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Broken minds, broken lives

"Broken minds, broken lives" Continued...

Issue: "Getting paid not aid," Feb. 22, 2014

One night Sylvia heard something in the house and got up. She found her son sprawled on the floor, crawling on his elbows. “Mom!” he hissed at her. “Get down, get down! The FBI’s outside, people are shooting on us, spying on us. Get down, get down!”

Sylvia dropped onto her knees next to him with a sense of doom: “Oh my God. Something is wrong with him.” She told him to stay still, then ran to her husband. “Help! Call the police! Something’s wrong with Jason!” By the time they got him to the emergency room at a nearby hospital, Jason believed he was the president. The clinic they entered was familiar with psychosis but didn’t have a psychiatric ward, so doctors sent Jason to a county psychiatric unit. 

Within those two years, Jason has been hospitalized 33 times, and his parents petitioned for court-ordered treatment nine times. Each time he was sent home after a short stint in the clinic. Sylvia is now 63, too old to be her son’s keeper. And with her small frame, it’s dangerous for her to be with her son alone, especially at night when the mania typically heightens. “Each day was hell,” Sylvia said. 

She remembers waking up one day to face a Teddy bear hanging from a noose. She and her husband searched Jason’s room and found knives under his mattress. One time he shoved her out while she was driving because he suddenly realized she was taking him to the hospital. He left her in the dark streets, dumped her purse out into the bushes, and sped away toward California until the car ran out of gas. Another time he cornered Sylvia in the hallway and was just about to punch her when his father happened to walk by and pull him away. That was the day the Charters decided Jason couldn’t stay home anymore.

Now Jason sleeps in an apartment with another mentally ill man for a roommate. They live in a 300-unit complex, with 12 units set aside for individuals with serious mental illness. Some of these outpatients have families who visit. Most don’t. Either way, they are given a room with a bare mattress and asked to take care of themselves. Arizona Behavioral Health Services staffers monitor the mental illness units: Their primary duties involve knocking on doors, asking “Did you take your pills today?”—and checking off a form that they did. Many of the residents lie because of anosognosia, and no one looks further. This is a common model of treatment pushed by community mental health centers: Let the patients feel “hope” and “empowerment” as they drive their own recovery.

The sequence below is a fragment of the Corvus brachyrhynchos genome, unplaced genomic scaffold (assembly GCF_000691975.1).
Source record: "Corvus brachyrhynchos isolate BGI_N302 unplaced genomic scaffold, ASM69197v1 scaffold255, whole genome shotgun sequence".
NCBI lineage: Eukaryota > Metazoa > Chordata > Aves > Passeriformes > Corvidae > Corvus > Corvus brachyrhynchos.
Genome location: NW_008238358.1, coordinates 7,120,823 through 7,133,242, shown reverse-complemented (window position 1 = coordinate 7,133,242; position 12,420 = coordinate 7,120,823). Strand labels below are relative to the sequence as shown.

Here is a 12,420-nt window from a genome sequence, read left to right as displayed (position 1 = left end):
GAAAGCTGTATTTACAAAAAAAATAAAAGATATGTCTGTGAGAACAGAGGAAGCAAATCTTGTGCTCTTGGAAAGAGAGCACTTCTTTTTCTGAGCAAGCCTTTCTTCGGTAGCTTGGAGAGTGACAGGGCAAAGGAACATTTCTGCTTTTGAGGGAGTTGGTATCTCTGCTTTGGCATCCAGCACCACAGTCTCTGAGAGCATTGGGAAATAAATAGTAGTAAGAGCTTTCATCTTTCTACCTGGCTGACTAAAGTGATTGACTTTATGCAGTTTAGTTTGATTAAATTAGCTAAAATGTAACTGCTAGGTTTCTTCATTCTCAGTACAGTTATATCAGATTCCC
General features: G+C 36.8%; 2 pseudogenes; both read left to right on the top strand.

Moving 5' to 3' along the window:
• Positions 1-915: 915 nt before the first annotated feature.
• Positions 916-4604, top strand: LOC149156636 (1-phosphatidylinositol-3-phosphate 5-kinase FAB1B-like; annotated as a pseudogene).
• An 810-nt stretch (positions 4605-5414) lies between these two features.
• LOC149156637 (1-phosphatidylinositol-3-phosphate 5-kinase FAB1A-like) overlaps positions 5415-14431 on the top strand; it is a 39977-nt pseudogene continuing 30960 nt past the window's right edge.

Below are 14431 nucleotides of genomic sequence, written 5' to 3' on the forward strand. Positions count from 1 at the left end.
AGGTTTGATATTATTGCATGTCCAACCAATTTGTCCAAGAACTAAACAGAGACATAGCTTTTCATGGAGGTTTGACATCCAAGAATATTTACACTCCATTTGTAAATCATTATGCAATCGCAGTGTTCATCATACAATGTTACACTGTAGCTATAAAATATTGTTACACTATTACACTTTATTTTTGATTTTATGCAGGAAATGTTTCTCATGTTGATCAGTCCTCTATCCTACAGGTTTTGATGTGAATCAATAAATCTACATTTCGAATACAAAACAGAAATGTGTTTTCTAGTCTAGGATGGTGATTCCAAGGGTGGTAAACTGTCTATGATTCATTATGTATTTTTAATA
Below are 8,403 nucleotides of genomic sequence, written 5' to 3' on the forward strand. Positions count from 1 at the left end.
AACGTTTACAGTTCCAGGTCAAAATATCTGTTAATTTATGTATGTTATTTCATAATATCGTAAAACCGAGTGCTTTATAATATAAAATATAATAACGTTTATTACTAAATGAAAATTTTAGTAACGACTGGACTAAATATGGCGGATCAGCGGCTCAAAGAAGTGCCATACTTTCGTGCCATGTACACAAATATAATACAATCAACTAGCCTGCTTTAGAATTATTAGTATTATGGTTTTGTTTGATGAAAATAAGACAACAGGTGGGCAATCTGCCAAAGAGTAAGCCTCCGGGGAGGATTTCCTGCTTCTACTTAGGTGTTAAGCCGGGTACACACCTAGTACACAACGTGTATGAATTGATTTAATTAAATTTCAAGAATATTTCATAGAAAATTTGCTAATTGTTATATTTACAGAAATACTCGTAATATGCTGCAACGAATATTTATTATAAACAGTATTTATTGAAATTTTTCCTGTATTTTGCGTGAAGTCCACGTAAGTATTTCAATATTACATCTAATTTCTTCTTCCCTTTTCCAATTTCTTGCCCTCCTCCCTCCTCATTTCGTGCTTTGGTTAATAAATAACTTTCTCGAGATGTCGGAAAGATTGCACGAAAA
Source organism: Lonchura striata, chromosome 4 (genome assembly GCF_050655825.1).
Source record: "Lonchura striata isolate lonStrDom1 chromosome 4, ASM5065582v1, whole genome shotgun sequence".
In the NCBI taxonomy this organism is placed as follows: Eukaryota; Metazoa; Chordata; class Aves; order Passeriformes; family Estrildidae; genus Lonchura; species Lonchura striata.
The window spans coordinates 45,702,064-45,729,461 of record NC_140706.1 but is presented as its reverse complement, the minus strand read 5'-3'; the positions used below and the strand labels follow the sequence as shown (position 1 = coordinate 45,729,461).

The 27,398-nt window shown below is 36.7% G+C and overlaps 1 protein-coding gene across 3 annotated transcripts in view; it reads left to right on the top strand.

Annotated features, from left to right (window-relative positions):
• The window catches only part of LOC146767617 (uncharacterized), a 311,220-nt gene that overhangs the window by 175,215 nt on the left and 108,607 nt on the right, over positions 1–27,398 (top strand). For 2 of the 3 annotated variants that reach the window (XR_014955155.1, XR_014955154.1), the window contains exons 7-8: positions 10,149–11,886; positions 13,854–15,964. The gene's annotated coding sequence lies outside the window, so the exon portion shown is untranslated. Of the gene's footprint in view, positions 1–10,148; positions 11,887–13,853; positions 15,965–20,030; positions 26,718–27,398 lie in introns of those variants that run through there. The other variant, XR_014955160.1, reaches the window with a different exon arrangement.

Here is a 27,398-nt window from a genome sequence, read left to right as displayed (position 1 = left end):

And here’s the result: Sylvia once found her son unshaved and rumpled in three-days-old clothes. He clearly wasn’t taking his pills. His bathroom was so disgusting that he refused to use it. Sylvia complained to the nurse, complained to his psychiatrist, complained to anybody she could. They gave noncommittal responses. “They just saw me as another whining mommy,” Sylvia said. 

Now Sylvia picks up Jason in the morning, feeds him breakfast, takes him to the clinic to pick up his medicine, and makes sure he takes it. He then feels sleepy and dozes in the afternoon. When he wakes up, Sylvia feeds him dinner, then drops him off at the apartment. She knows her situation is ridiculous, but says, “Every state document says these three words: Strong family support, strong family support. … He doesn’t get any help because they shove those words on us. That’s not right. He’s an adult. They should be grooming him for independence. We’re older now. Who’s going to take care of him?”

Later I met Jason. He came out of his room blurry from his afternoon nap, perspiring from the day’s sizzling temperature. Though he was reluctant to talk, he sat next to me on the couch and placidly let the dog lick him all over. “I’m not getting no help,” he told me. “My future? I don’t see a future.” At least he now has some insight regarding his illness, and has been taking his medications daily because he knows he needs them. But now that he’s gained some awareness, Jason is also able to realize despair, loneliness, and loss. Medicine has freed him from paranoia and delusions, only to enslave him within a rational sense of fear and pain.

Sylvia said she’s deeply disappointed by the lack of help churches have given her: “You go to a church because you’re broken, and this is just another brokenness. We are parents going through a grieving, and there’s no one there for us.” After Saddleback Church’s Rick Warren’s son killed himself due to clinical depression, Sylvia went to her church leaders and asked them to create a support group for mental illness awareness and assistance. They said they leave mental illness to the professionals. She asked two other big churches for help. They also said no. She wants Jason to have “a male mentor, someone who will push him in baby steps.” She hasn’t found one.

—Part 2 of a two-part series on mental illness (see “Saving Seth,” Feb. 8)

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